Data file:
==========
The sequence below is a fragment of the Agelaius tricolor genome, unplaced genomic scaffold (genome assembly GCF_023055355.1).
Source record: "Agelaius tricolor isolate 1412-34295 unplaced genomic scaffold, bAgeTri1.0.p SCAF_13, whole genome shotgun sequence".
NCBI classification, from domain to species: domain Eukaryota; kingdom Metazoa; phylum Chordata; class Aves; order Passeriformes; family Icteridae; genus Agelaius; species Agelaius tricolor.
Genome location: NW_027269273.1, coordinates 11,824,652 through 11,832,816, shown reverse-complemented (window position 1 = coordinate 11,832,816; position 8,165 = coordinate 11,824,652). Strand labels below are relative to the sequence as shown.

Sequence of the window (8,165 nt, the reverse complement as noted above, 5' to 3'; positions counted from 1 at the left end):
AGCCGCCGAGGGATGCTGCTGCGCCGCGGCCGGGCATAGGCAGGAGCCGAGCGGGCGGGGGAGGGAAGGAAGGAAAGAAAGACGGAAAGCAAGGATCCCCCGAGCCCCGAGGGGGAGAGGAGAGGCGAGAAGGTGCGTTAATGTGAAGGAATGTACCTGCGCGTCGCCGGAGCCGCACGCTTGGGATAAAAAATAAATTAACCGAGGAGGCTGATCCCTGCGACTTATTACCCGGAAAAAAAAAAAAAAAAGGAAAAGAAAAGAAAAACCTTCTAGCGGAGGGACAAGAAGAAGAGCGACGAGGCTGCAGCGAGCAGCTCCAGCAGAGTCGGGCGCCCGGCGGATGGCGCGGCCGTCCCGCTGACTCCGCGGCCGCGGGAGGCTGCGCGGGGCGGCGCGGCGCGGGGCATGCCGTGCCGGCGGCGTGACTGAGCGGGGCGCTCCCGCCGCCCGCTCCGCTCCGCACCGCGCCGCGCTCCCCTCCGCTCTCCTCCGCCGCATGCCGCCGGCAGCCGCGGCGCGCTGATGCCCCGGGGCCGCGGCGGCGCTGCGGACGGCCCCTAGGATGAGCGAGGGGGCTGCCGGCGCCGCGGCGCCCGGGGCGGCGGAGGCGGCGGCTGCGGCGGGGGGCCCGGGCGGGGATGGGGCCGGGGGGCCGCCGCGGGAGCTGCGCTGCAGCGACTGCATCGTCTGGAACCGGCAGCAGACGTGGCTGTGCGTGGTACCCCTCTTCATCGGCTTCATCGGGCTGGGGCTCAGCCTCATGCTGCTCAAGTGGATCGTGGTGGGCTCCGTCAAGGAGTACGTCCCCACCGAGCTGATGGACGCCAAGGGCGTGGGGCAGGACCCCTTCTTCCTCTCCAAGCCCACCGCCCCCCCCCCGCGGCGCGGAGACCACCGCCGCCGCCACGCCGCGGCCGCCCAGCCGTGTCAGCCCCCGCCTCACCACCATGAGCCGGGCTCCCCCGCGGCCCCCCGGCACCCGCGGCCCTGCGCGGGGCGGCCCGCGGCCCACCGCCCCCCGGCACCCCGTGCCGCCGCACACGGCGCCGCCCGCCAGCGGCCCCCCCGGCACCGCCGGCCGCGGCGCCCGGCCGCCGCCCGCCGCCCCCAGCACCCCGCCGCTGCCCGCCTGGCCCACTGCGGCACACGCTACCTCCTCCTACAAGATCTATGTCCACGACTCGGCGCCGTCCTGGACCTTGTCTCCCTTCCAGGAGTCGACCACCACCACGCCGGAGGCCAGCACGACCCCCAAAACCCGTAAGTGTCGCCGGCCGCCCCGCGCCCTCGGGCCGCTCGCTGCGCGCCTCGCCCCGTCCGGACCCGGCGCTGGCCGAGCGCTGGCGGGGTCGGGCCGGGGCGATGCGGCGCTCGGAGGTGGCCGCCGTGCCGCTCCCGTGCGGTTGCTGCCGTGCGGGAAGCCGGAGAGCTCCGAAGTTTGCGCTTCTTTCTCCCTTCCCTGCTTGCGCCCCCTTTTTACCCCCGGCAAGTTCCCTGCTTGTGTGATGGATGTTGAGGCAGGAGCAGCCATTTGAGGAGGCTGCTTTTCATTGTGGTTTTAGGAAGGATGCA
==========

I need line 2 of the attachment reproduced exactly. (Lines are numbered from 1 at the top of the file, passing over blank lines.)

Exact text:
Source record: "Agelaius tricolor isolate 1412-34295 unplaced genomic scaffold, bAgeTri1.0.p SCAF_13, whole genome shotgun sequence".